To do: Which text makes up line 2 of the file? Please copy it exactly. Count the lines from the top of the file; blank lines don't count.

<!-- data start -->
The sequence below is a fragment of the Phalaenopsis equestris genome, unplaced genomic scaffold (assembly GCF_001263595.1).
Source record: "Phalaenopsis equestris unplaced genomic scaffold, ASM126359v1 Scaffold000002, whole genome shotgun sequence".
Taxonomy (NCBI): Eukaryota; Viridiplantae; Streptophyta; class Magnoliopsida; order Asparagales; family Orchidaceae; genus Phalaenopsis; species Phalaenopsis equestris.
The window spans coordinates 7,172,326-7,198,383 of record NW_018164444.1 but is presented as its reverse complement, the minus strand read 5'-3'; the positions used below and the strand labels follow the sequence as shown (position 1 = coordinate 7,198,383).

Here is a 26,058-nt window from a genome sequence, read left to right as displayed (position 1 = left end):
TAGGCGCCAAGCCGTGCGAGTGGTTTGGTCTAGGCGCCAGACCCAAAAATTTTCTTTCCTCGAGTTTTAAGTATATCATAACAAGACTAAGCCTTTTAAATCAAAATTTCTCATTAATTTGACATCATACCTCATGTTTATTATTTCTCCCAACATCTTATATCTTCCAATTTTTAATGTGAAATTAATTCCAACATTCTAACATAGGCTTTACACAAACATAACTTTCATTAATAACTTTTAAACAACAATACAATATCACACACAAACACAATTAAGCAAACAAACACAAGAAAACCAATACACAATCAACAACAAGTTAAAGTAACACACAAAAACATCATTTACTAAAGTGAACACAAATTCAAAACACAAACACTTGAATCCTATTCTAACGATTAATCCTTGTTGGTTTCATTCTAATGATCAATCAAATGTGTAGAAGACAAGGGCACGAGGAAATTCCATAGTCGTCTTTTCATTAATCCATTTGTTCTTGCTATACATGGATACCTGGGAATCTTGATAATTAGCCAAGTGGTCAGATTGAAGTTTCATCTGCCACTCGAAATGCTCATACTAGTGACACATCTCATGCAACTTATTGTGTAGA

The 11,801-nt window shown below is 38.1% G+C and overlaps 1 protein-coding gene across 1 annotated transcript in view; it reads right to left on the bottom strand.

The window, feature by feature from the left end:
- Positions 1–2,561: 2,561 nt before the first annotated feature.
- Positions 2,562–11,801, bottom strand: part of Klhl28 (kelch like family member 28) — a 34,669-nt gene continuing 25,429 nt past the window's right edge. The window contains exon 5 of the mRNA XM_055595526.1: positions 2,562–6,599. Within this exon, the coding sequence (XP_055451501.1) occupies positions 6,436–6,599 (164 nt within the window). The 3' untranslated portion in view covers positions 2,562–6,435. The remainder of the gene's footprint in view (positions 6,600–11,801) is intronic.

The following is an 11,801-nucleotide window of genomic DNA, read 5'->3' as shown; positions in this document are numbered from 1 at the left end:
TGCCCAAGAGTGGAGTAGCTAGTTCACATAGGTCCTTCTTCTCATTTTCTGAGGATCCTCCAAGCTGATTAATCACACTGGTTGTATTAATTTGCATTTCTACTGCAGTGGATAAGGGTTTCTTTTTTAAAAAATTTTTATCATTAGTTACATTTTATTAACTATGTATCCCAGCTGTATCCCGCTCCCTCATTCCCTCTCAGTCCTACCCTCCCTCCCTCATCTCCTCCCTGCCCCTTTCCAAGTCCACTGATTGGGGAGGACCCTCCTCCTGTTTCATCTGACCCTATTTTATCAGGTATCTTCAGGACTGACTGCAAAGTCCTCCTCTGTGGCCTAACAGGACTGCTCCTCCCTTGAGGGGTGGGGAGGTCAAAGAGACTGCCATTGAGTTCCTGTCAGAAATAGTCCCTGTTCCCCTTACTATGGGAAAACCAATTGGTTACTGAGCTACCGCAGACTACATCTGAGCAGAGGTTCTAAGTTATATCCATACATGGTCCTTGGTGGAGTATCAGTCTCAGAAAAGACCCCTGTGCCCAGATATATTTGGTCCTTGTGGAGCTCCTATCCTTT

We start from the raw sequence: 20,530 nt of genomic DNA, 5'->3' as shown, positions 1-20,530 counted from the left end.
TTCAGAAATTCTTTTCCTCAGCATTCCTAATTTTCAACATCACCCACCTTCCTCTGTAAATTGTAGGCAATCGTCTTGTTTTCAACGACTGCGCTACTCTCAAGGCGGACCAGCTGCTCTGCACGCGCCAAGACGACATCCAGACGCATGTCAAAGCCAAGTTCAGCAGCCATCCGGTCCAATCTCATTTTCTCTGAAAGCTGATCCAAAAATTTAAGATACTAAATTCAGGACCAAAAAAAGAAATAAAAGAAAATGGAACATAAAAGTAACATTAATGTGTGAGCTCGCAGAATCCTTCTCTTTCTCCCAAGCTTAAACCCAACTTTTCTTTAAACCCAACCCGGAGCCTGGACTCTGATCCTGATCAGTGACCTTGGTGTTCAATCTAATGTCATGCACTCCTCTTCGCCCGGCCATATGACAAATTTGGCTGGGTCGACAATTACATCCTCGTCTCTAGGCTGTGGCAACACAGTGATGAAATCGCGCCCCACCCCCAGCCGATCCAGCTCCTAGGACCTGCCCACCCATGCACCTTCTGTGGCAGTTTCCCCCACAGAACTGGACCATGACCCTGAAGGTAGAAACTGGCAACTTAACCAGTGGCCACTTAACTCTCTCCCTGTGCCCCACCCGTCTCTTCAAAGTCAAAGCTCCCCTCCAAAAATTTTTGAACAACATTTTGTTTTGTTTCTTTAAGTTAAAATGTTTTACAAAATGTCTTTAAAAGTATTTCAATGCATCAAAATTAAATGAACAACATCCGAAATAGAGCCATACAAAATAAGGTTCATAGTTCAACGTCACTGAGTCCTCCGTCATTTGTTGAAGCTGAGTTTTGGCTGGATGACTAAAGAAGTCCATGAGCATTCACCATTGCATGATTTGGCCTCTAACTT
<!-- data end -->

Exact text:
Source record: "Phalaenopsis equestris unplaced genomic scaffold, ASM126359v1 Scaffold000002, whole genome shotgun sequence".